About 5 years ago, I was asked to write a php app for my department. The app
keeps track of graduate school applicants to my department at the
university. The main data elements are the scores each professor gives to
each applicant. There are only about 400 applicants each year so even with
all the personal data, scores, transcripts, etc for each student, it's not
much. for the first 2 years, it was under a meg of data. Well, then the
selection committee asked me to add something so that if a student e-mailed
the department a document, say a paper he'd written or a photo of himself,
or whatever, it could be tacked on to the info they saw about him while
grading the applicant.
So I said, "Well, there is only going to be maybe 10 or 20 of those a year.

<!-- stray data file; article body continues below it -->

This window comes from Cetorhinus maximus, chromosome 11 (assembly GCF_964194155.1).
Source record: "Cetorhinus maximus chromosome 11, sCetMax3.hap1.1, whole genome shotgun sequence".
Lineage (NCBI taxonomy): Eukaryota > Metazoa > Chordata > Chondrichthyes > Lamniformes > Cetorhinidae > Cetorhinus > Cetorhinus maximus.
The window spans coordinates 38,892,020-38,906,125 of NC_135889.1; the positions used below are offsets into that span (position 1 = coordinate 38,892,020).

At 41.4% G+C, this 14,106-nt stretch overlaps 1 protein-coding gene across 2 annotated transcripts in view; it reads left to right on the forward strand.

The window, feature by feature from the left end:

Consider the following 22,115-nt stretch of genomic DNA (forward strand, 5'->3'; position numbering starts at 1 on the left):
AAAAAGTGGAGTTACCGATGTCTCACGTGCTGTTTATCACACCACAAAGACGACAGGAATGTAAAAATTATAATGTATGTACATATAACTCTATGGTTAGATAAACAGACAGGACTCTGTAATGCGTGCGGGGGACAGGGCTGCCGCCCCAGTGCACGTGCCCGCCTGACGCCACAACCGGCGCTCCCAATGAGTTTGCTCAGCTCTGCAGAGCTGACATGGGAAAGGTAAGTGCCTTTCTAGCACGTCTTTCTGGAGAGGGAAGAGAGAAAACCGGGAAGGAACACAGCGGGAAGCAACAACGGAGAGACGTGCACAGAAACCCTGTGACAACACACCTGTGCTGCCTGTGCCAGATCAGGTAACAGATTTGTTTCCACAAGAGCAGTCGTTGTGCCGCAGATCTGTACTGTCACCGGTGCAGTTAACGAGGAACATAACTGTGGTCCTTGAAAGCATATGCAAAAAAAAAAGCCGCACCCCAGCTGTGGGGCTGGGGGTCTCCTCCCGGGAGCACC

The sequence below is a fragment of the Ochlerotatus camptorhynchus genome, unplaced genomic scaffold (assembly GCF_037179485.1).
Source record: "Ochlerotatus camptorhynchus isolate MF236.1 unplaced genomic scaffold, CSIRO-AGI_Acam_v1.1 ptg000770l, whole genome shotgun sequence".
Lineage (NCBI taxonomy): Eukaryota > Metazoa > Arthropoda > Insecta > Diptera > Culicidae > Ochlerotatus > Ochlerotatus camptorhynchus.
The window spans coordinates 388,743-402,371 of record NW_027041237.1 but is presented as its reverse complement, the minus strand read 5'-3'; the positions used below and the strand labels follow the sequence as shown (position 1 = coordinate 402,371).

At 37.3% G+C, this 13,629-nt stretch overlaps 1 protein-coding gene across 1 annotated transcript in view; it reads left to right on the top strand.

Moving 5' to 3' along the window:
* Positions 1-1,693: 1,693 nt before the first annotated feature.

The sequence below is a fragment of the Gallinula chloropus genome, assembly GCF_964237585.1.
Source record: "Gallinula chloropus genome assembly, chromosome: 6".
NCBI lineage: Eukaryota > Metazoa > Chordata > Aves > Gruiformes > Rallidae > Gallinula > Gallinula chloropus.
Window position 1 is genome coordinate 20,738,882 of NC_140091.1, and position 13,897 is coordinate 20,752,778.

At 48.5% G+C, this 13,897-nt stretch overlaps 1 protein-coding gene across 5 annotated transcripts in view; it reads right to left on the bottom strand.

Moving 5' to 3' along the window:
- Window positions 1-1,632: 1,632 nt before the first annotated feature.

And even if all 400 applicants submit a PDF of a paper they'd written, it
would be only 400 docs. 4,000 after 10 years. Yeah, lets just create a
documents table in the database and store them in mysql."
For the first 2 years, only 2 students sent in documents to attach to their
application. I figured I'd wasted my time. Then the next year, the graduate
school changed their web application form to allow students to upload
documents. "Fine," I said, "My worst case scenario has already come true.
But, well, this is why you plan for the worst case."
Then they started taking letters of recommendation as PDF documents. In
fact, they started requiring PDF docs. Each student has 3 to 6 letters of
recommendation. All in all, I figure we're at about 100 times as many docs
in our database as I originally expected and about 10x my worst case
I should either be fired or shot. Maybe fired *then* shot. Actually, its
not as bad as all that. I can pretty easily write a perl script to export
the docs to files and access them via a network mounted filesystem. After
all, saving myself 5 hours of work 5 years ago is worth what? -- maybe
10hours today? It is amazing how often quick & dirty turns out just being
dirty in the end.